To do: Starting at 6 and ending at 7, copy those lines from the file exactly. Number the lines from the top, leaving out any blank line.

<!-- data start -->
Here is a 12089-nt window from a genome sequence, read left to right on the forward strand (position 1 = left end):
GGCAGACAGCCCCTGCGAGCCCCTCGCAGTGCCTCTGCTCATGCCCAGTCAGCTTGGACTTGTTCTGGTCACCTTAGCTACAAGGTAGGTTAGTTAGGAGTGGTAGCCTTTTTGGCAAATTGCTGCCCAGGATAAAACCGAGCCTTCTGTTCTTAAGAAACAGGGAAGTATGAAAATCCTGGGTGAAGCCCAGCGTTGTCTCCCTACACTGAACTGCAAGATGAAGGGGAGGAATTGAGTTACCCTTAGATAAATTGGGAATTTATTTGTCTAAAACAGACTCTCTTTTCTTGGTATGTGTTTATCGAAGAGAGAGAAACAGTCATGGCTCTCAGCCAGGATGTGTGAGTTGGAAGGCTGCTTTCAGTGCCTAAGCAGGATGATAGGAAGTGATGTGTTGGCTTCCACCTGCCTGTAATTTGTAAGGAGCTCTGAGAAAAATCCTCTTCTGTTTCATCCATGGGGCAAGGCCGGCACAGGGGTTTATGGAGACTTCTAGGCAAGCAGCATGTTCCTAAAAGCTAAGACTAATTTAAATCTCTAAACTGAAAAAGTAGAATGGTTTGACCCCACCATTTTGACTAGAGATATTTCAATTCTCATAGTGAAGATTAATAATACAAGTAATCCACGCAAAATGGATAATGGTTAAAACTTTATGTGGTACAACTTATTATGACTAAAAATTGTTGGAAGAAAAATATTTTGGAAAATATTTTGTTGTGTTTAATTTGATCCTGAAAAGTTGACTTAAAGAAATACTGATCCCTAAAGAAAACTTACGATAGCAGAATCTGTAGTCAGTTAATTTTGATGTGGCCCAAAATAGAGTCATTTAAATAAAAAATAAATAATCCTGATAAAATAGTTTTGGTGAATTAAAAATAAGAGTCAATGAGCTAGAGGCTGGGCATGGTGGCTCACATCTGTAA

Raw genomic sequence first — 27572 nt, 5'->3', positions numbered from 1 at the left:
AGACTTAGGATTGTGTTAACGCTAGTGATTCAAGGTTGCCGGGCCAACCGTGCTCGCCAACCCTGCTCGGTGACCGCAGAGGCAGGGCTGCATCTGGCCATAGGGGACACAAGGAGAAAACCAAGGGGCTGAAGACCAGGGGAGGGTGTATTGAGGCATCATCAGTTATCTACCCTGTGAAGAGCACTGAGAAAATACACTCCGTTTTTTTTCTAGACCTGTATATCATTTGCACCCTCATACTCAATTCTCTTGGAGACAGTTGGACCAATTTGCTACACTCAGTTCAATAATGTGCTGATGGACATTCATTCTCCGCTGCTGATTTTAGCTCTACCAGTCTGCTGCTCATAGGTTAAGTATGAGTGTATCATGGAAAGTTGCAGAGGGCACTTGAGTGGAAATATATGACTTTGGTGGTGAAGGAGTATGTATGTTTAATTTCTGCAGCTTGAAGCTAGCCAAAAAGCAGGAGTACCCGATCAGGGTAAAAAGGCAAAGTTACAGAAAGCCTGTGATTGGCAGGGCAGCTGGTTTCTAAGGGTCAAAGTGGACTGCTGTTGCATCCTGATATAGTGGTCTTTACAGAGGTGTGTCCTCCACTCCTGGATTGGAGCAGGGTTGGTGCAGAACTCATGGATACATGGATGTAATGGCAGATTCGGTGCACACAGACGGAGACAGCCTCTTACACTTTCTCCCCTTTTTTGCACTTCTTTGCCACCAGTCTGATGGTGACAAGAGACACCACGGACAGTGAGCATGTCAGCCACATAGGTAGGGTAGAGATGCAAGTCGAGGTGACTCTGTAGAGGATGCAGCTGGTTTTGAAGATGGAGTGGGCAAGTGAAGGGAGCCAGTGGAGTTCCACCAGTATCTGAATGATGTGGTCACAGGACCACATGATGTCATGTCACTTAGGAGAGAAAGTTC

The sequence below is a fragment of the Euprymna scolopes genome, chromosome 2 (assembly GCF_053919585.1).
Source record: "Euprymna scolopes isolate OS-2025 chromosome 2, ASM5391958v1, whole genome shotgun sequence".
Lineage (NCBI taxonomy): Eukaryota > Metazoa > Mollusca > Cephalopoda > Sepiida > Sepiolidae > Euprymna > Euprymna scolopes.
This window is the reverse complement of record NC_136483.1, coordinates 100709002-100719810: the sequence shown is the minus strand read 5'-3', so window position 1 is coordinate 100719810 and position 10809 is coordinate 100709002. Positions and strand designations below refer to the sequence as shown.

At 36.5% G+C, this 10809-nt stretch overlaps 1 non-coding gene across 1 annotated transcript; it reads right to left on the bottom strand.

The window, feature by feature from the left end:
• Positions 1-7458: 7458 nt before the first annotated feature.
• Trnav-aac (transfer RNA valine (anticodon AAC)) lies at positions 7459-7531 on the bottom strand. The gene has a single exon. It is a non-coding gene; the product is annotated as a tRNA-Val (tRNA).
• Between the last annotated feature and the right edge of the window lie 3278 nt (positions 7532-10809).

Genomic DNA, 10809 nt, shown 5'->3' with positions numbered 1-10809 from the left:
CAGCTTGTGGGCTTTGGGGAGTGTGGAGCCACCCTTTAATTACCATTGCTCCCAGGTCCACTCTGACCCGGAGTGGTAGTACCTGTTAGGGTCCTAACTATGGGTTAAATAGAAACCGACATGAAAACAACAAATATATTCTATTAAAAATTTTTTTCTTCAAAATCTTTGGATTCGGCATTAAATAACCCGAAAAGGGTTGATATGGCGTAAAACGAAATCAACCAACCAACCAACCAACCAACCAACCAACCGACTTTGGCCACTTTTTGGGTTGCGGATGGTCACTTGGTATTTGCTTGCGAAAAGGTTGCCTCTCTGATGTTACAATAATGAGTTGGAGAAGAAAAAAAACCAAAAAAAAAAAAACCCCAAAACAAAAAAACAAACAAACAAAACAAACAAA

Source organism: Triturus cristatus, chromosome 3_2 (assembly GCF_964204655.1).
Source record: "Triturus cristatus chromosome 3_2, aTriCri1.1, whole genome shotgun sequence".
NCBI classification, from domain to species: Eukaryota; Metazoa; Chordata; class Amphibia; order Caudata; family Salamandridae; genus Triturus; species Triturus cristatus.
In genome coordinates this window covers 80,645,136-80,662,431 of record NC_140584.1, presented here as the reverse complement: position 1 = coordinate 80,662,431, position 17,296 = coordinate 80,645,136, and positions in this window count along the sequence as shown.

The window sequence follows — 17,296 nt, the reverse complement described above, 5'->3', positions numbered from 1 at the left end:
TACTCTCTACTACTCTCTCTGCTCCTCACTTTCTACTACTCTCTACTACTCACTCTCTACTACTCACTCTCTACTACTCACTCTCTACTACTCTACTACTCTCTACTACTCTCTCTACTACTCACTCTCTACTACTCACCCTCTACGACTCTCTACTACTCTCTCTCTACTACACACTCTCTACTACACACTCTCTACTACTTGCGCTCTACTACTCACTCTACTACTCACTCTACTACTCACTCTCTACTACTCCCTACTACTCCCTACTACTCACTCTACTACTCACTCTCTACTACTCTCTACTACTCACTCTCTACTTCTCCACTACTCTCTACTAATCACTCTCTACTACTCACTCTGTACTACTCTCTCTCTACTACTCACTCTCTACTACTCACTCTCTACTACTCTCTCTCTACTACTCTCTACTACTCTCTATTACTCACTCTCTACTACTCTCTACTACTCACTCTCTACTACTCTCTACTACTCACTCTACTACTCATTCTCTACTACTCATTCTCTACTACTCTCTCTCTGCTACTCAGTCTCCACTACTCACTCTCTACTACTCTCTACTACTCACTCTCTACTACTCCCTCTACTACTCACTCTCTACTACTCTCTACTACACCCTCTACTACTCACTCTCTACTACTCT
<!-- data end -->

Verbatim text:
Source record: "Euprymna scolopes isolate OS-2025 chromosome 2, ASM5391958v1, whole genome shotgun sequence".
Lineage (NCBI taxonomy): Eukaryota > Metazoa > Mollusca > Cephalopoda > Sepiida > Sepiolidae > Euprymna > Euprymna scolopes.